On what is being done to ease doing business in Abuja, the minister said that for example, a lot of building plans are now being approved on time. He said that even if they are not going to be approved, at least, within a certain period of time, a person is being informed as to why his/her plan is not being approved.
He continue: “These are all the ways we are trying to enhance how business of government is done because at the end of the day, government is really to provide services and as a nation, especially in the FCT, we want to key into this Federal Government’s focus and objective of trying to make Nigeria move 20 points up on the World Bank index of doing business. And I think we can do that by improving on all our processes and that’s what we are trying to do.”
He promised that his administration would complete the Abuja Light Rail project, which is 70 per cent done and has very critical components that include the rolling stocks, the locomotives, the signalling system and the entire management structure that will run the system.
According to the minister, “There is also the all-important Apo-Karshi Road, which we are working on, and which if completed will bring relief to motorists coming into the city from the Nyanya-Mararaba axis. These are all in progress and we do hope to complete all.
“Abuja has enormous water reservoir. The water treatment plant at the lower Usuma Dam has been projected to meet the needs of this city even at the rate of 20 per cent growth for the next 10 years. The water is there, but as it is now, from our analysis, less than 60 per cent of the city gets water.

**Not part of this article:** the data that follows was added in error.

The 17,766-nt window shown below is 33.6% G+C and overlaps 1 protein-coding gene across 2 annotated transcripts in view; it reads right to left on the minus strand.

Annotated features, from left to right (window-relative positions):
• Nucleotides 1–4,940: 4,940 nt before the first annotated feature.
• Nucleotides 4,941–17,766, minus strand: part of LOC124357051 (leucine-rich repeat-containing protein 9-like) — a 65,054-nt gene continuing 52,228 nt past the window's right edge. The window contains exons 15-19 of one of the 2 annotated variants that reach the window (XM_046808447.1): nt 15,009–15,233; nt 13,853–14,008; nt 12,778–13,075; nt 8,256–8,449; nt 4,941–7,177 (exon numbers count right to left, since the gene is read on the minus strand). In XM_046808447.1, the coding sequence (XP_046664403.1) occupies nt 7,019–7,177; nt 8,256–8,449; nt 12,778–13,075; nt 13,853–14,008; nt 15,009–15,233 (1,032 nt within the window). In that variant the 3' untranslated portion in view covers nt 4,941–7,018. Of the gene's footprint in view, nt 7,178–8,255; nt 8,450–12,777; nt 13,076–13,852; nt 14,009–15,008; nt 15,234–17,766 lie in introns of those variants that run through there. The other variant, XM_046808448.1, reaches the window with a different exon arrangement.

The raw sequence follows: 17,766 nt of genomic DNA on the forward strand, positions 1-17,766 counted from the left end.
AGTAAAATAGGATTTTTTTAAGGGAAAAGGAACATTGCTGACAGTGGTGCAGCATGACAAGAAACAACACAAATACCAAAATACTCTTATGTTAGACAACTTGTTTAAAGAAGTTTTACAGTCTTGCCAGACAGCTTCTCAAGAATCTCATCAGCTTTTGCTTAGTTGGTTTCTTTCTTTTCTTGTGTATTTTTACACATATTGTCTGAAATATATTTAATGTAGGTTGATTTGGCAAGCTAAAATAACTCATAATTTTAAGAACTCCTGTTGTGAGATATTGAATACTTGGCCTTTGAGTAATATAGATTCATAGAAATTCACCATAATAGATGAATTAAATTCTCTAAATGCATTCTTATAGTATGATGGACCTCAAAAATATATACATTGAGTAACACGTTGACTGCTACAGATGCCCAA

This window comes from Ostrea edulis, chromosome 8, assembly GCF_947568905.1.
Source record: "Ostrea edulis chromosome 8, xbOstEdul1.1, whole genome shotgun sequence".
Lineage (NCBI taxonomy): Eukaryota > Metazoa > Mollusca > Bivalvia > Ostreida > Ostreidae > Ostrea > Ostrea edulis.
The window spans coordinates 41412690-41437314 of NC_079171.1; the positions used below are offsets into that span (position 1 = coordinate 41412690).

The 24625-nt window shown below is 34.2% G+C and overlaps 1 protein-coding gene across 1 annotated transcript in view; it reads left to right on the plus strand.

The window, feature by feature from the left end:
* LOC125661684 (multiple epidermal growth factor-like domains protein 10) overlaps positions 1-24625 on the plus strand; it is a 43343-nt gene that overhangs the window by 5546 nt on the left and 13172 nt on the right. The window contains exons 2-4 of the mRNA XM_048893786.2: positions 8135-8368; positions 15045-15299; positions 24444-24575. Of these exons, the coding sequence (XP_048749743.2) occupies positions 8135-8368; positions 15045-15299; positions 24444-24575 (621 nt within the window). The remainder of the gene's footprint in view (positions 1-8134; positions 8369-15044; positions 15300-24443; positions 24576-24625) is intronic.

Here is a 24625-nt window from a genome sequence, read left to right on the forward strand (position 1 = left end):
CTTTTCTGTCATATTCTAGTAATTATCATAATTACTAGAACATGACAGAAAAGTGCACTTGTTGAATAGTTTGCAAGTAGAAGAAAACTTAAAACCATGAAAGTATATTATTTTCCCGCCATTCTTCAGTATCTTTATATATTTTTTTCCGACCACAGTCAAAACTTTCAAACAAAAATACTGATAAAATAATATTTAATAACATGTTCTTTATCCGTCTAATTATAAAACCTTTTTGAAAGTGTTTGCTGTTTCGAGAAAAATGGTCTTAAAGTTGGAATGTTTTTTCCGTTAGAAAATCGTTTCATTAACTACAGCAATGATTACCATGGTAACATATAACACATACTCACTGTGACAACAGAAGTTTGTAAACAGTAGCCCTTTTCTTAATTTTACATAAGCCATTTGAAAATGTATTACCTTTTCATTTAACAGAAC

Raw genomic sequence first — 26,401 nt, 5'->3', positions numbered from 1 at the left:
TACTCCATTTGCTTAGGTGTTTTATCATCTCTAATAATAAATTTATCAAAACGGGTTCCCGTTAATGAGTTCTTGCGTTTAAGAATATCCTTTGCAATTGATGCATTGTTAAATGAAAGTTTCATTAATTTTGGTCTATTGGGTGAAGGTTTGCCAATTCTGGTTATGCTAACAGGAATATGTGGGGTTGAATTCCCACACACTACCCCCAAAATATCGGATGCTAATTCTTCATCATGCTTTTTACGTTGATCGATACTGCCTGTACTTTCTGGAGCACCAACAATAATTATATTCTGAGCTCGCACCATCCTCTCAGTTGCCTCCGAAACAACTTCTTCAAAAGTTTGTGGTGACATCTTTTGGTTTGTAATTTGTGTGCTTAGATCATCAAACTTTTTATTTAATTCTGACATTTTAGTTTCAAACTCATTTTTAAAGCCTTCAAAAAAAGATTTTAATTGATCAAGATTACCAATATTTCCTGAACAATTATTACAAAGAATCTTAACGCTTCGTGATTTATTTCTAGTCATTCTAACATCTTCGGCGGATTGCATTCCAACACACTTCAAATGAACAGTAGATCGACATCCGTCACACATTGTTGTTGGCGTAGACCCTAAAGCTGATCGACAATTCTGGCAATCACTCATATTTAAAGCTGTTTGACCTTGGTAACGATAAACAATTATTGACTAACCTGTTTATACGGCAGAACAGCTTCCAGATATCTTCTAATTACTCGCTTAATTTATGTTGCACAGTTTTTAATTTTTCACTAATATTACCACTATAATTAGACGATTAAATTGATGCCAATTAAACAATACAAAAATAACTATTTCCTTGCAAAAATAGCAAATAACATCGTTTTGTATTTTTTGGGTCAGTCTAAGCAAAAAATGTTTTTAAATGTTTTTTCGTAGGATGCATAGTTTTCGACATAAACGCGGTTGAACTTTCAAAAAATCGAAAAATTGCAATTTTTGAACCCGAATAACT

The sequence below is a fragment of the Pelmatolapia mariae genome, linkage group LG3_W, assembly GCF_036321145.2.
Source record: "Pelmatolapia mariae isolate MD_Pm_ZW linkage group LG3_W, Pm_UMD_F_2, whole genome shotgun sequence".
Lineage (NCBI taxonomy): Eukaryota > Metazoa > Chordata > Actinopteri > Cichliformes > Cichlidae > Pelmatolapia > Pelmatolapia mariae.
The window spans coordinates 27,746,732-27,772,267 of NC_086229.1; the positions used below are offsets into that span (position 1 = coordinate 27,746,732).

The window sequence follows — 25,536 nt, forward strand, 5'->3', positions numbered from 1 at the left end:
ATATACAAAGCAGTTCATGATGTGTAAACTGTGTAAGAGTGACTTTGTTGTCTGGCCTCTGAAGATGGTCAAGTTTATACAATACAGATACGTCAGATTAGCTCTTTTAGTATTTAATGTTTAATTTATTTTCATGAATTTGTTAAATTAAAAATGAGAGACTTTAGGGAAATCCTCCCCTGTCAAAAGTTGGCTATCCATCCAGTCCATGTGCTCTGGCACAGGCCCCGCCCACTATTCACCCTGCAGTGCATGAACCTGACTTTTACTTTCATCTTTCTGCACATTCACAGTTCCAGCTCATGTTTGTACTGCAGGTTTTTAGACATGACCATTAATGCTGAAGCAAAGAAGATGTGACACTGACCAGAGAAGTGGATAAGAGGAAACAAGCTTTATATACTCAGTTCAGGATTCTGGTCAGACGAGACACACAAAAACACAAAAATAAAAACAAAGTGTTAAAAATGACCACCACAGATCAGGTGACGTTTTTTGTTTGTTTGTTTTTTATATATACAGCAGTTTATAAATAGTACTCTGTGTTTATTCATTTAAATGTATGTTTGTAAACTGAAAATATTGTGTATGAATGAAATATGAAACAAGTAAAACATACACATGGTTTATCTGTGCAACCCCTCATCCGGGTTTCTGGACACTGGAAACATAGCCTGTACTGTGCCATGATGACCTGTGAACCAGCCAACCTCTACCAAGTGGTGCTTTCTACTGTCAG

“We are working to complete the critical infrastructure linking the various tanks constructed and under construction in the network of the city. So, for us, that’s a very important project that of course was commenced many years ago and has been on-going, but we intend to complete that.”
The easy-going minister reminded the people that they are in the regime of “change”, saying that a lot of things they were used to in the past in running public institutions, the policies, the paraphernalia and all related issues, had never worked.
He said, “When I arrive for public engagements or appointments on time, people applaud me. But for me, it is not an issue. For me, 12 is 12 and that’s why if you check my public outings, I always go there in time.
“On a few occasions, the protocol people will tell me, sir you better stay at home, they are not ready. But I say no I will go there and by the time you go there on time, everybody knows you will come on time and everybody goes on time.”
Tasking the FCT’s residents, the minister said that most of them had left the protection of the territory in the hands of government alone, saying every citizen of Abuja should have a passion for the city.
“I’m saying so because the rate of vandalisation of public assets and properties in this city is amazing and certain criminal activities, quite frankly are just unique to us Nigerians,” he said.
The minister added that traffic lights, streetlights and electric cables are being vandalised, while the new Abuja light rail system under construction had also faced vandalism. These are all fundamental issues that a minister of the FCT cannot handle alone,” he said.